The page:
questions on types of plywood

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Forum topic by JesseTutt posted 09-05-2012 05:46 PM 1180 views 0 times favorited 1 reply Add to Favorites Watch
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854 posts in 2138 days

09-05-2012 05:46 PM

Topic tags/keywords: question plywood

Although I have been a woodworker for years I realize that I don’t really understand the terms that are associated with plywood. How about helping enlightening me?

1. Sometimes plywood comes in 4×8’ sheets, sometimes 5×5’ sheets. Why the difference and what term should I apply to each?

2. Recently I purchased two sheets of cabinet plywood for a shop cabinet. Both sheets were supposed to be cabinet grade. I compared the number of plys to the number of plys in the lower cost plywood from Lowes. They had the same number of plys, so what makes one “cabinet” grade and the other not?

3. Some plywood has 15 or more plys for the same thickness. What advantage is having that many plys? What do I ask for to get the higher ply count plywood?

4. What is Appleply (spelling?) and Baltic Burch plywood?

-- Jesse, Saint Louis, Missouri

1 reply so far

View CplSteel's profile


142 posts in 2191 days

#1 posted 09-05-2012 06:35 PM

Not an expert but-
4×8 ply is an american convention, while 5×5 is more common in eastern Europe and northern Asia. Our European friends probably see some of each depending on where the product came from. Some say the 4×8 size is because that was the common height for ceilings in post WWII American modular building boom.

2. If the two sheets you bought had the same number of plys as cheaper stuff, then the price difference is probably because of the quality of the layers. Knots, cracks, filled voids, interior voids, color, grain consistency, etc… Cabinet grade is not a defined term, though it is often used to contrast itself from shop grade. Shop grade will have some cracks or other defects that make it unsuitable for finished goods (cabinets) but the defects can be worked around or ignored if used for another task. You can google plywood grades and come up with a lot of information.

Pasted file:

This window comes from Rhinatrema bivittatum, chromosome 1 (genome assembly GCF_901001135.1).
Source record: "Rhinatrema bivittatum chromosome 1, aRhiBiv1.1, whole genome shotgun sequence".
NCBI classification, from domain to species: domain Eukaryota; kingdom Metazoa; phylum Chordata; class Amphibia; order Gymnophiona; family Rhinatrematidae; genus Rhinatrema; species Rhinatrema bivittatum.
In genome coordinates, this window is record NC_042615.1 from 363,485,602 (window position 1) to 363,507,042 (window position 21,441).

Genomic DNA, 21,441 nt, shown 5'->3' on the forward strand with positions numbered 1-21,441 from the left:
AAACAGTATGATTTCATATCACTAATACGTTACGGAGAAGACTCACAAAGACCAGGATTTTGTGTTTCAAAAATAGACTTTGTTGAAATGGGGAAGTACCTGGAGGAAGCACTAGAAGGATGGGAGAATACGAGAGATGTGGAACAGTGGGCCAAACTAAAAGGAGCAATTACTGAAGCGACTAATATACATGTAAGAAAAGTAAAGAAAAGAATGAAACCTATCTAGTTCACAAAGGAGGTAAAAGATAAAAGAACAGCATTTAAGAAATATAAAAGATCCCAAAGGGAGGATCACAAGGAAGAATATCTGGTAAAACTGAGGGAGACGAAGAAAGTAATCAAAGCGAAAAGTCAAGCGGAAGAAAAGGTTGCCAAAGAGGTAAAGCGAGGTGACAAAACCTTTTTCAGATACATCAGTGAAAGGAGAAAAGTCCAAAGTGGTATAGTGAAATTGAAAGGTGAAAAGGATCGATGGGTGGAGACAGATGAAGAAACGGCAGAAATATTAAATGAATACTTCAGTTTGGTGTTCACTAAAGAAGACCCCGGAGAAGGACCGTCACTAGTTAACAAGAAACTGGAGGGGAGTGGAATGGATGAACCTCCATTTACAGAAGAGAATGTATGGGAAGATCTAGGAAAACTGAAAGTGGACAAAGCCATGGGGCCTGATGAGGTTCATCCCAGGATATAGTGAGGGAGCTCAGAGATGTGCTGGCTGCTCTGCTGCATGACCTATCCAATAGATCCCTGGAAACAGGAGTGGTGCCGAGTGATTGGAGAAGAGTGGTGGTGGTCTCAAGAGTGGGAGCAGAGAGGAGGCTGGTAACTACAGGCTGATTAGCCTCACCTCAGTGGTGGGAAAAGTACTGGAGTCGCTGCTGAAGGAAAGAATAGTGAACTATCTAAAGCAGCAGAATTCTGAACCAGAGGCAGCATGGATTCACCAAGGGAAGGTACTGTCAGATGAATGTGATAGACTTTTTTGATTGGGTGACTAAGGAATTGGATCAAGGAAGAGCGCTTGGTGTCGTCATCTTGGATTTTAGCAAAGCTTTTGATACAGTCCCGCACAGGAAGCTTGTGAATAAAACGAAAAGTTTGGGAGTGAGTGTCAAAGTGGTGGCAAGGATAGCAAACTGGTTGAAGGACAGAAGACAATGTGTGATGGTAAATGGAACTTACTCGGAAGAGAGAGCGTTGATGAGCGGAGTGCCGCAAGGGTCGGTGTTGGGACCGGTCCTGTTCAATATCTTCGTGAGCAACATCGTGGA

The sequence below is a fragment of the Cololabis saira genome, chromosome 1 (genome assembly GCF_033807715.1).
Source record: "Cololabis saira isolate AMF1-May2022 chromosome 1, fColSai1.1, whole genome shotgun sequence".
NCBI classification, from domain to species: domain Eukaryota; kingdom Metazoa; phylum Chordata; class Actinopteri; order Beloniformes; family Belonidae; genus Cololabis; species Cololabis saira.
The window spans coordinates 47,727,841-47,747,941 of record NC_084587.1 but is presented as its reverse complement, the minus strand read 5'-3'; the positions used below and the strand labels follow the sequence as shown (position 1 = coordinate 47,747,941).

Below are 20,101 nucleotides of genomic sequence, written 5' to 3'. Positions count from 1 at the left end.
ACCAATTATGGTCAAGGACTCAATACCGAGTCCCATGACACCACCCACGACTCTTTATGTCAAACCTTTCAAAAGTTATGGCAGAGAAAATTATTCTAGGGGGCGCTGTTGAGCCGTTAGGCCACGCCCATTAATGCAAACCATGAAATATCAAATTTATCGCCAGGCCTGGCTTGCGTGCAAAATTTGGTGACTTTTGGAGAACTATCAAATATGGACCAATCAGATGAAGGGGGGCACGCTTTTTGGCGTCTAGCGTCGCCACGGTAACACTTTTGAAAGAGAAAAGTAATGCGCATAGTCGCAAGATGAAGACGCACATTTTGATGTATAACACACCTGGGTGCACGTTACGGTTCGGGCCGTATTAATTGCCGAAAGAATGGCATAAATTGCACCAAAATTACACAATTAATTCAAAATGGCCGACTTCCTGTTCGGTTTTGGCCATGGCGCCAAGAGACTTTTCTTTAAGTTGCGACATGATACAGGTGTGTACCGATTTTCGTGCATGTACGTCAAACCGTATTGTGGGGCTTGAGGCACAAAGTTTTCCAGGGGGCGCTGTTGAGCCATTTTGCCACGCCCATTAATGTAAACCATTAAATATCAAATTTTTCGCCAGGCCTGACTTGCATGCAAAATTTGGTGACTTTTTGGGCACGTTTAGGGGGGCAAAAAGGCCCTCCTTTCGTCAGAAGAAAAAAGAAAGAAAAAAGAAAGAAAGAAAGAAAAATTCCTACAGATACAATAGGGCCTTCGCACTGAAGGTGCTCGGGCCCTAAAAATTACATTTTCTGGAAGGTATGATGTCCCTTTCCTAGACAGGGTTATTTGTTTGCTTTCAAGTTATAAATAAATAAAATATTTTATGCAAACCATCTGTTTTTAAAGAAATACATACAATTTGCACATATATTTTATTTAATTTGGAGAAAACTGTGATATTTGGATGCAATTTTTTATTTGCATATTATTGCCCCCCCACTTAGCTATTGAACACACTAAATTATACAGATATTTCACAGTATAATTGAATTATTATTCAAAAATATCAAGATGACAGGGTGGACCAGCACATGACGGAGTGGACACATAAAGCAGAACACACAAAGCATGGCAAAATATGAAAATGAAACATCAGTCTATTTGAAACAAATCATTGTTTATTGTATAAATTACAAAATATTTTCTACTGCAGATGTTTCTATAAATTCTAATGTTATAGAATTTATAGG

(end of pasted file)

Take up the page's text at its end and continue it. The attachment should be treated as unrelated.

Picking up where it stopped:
3. More layers is better for stability because it is harder for the ply to warp when it has many layers. It also costs more. For most ply, the more layers there are then, the more stable and strong the finished good, up to a point with diminishing returns. Therefore, in 3/4 ply, 13 layers is better than 5. Never by ply with an even number of layers (far more prone to warp), but that would only be found in the lowest grade cheap stuff.

4. Plywood is made from, or in some cases veneered with a specific type of wood. Cheery ply is ply veneered with Cherry wood. Baltic Birch and ApplePly are special cases where they are both Birch products, Baltic is from the Baltics (area the Baltic Sea, Norway, Sweden, Finland, Russia Estonia, Latvia, Lithuania, and depending on who you ask, Poland, Belarus and the Ukraine can make that list). While ApplePly is a name brand (like Xerox or Kleenex) that has come to be synonymous with North American Birch products that resemble Baltic Birch. Most “Baltic Brich” in the United States is a Birch ply that never came from the Baltics. Baltic Brich gained some fame because it was cheap, light, mold-able, stable, strong and looked good. It is still comparably cheap

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